New York: Jim Hall, one of the leading jazz guitarists of the modern era, whose subtle technique, lyrical sound and introspective approach strongly influenced younger protégés such as Pat Metheny and Bill Frisell, died early Tuesday at age 83, his wife said.
Hall died in his sleep after a short illness at his Greenwich Village apartment in Manhattan, said Jane Hall, his wife of 48 years who described her husband as "truly beloved by everybody who ever met him."
Hall, who led his own trio since the mid-1960s, remained active until shortly before his death. Last month, his trio performed a concert at Jazz at Lincoln Center's Allen Room with guest guitarists John Abercrombie and Peter Bernstein. He had been planning a duo tour in Japan in January with bassist Ron Carter, a longtime partner.
In 2004, Hall became the first of the modern jazz guitarists to be named a National Endowment for the Arts Jazz Master, the nation's highest jazz honor.
In the mid-1950s, as a member of pianist Jimmy Giuffre's innovative trio and drummer Chico Hamilton's chamber jazz quartet, Hall transformed the role of the guitar in jazz with his understated melodic and minimalist approach.
"What seems kind of frivolous and doesn't really impress me is guys, people, women … who have amazing technique but everything sounds worked out," Hall said in a 2003 interview for the National Endowment for the Arts. "They go through these chord changes with all these chops.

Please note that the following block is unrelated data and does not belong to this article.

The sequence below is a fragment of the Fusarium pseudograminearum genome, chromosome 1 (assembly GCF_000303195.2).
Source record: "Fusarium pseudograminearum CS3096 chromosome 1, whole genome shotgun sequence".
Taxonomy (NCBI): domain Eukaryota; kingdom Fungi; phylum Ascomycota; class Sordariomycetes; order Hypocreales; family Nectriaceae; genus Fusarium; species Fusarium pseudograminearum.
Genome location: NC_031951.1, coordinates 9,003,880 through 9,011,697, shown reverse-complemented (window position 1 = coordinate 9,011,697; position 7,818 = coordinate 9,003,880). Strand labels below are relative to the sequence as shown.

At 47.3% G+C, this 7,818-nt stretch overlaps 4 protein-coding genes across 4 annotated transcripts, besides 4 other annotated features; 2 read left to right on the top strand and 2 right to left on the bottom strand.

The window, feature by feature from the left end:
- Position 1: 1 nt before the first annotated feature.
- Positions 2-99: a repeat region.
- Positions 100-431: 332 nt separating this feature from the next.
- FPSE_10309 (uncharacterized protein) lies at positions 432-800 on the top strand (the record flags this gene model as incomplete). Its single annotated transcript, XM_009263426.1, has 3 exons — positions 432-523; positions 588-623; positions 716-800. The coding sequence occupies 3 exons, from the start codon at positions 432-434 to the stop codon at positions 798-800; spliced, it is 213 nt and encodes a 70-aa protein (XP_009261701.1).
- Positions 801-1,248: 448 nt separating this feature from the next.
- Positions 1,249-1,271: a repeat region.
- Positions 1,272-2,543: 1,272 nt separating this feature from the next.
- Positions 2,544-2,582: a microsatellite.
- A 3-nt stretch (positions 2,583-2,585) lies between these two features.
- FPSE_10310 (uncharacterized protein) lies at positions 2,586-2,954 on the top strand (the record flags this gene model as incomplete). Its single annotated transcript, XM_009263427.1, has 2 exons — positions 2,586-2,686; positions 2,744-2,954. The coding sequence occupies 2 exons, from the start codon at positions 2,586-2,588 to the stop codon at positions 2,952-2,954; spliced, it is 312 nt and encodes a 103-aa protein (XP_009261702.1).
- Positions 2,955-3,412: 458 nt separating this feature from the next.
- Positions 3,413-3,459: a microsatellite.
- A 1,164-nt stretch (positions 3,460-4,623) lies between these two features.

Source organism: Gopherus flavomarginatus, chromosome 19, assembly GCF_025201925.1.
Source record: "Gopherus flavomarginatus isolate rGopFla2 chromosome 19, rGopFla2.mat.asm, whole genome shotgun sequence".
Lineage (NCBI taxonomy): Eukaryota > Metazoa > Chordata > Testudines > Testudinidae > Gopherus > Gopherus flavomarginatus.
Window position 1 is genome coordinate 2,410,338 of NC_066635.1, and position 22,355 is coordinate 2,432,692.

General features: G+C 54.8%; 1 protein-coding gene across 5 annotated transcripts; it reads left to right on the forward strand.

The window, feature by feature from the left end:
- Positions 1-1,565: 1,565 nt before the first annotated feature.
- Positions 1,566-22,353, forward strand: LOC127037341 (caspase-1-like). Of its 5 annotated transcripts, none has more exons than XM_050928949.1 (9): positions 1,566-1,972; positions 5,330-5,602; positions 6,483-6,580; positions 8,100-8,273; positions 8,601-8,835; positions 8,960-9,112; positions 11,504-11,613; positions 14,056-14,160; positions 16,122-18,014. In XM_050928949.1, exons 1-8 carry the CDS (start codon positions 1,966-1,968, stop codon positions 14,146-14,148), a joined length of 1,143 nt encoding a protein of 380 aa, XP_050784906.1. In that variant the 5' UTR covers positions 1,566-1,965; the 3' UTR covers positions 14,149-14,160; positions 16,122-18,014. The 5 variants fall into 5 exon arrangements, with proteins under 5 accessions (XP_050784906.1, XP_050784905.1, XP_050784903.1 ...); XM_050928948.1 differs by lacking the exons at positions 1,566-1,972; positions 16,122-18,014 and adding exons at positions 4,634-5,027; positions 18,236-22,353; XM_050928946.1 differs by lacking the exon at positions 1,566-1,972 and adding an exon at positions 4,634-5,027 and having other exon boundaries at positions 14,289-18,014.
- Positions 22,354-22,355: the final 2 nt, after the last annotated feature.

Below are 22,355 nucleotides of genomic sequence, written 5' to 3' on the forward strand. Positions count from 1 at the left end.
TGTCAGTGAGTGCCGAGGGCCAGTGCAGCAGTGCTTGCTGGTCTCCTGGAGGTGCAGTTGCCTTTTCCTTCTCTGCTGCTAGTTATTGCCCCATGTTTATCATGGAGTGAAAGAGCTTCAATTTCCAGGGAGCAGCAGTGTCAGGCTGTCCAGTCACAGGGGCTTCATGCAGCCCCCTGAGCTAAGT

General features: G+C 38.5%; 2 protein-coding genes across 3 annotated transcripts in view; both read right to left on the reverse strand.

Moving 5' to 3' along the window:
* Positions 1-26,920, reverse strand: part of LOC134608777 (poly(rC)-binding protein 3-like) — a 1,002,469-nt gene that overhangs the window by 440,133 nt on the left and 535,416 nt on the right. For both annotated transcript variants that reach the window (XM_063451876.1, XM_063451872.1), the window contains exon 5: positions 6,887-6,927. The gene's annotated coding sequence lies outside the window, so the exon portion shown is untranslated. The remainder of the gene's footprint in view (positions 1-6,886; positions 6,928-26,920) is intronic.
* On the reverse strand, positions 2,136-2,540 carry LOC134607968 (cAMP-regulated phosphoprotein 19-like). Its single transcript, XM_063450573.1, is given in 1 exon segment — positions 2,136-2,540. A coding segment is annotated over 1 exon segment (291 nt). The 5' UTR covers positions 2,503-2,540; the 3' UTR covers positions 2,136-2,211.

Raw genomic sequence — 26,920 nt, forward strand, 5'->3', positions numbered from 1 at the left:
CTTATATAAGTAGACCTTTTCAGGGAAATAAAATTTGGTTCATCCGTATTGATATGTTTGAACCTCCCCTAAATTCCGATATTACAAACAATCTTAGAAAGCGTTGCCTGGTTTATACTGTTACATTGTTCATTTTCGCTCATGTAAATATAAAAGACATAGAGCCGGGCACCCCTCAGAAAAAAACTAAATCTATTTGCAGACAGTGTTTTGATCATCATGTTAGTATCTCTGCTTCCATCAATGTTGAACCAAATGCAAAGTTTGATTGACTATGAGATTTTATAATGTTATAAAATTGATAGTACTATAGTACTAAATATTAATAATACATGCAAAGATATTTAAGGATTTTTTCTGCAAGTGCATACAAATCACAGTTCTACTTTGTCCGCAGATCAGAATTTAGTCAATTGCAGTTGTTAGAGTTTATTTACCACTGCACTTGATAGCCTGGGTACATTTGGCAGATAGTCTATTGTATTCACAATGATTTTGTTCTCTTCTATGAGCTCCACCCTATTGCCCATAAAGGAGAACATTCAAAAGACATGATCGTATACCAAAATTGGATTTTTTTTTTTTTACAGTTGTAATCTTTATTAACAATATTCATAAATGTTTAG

"Usually I wish I had the kind of technique to do that and then not do it, sort of. I like to make some kind of composition happen while I'm playing. That involves motive development. … I also love melodies. So I try to play melodies over tunes — have it go someplace and then come back."
"Jim was an essentially beautiful human being," Rollins said in an email. "I don't know anybody who didn't love him, including myself. He was the consummate musician and it was a privilege to work with him."
Hall was born on Dec. 4, 1930, in Buffalo, New York, and his family later moved to Cleveland. He picked up the guitar at age 10, and became interested in jazz as a 13-year-old when he went to the store to buy a Benny Goodman record and first heard Charlie Christian playing guitar on the tune "Grand Slam."